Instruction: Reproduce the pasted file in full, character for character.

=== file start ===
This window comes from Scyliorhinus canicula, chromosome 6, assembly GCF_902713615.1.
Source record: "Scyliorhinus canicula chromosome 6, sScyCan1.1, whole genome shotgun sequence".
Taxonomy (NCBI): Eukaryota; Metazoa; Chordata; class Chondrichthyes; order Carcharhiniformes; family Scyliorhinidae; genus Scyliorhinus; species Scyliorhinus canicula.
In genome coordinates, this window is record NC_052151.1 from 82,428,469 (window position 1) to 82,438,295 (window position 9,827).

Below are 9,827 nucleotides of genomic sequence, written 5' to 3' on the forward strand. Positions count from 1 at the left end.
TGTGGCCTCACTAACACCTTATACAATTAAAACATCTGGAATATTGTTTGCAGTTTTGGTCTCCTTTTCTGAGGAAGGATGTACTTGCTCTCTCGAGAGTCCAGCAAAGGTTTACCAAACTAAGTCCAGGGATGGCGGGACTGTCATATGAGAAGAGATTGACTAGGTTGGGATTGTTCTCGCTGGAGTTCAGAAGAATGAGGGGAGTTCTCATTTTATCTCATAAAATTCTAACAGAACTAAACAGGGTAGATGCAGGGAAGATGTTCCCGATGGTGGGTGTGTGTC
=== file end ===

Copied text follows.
This window comes from Scyliorhinus canicula, chromosome 6, assembly GCF_902713615.1.
Source record: "Scyliorhinus canicula chromosome 6, sScyCan1.1, whole genome shotgun sequence".
Taxonomy (NCBI): Eukaryota; Metazoa; Chordata; class Chondrichthyes; order Carcharhiniformes; family Scyliorhinidae; genus Scyliorhinus; species Scyliorhinus canicula.
In genome coordinates, this window is record NC_052151.1 from 82,428,469 (window position 1) to 82,438,295 (window position 9,827).

Below are 9,827 nucleotides of genomic sequence, written 5' to 3' on the forward strand. Positions count from 1 at the left end.
TGTGGCCTCACTAACACCTTATACAATTAAAACATCTGGAATATTGTTTGCAGTTTTGGTCTCCTTTTCTGAGGAAGGATGTACTTGCTCTCTCGAGAGTCCAGCAAAGGTTTACCAAACTAAGTCCAGGGATGGCGGGACTGTCATATGAGAAGAGATTGACTAGGTTGGGATTGTTCTCGCTGGAGTTCAGAAGAATGAGGGGAGTTCTCATTTTATCTCATAAAATTCTAACAGAACTAAACAGGGTAGATGCAGGGAAGATGTTCCCGATGGTGGGTGTGTGTC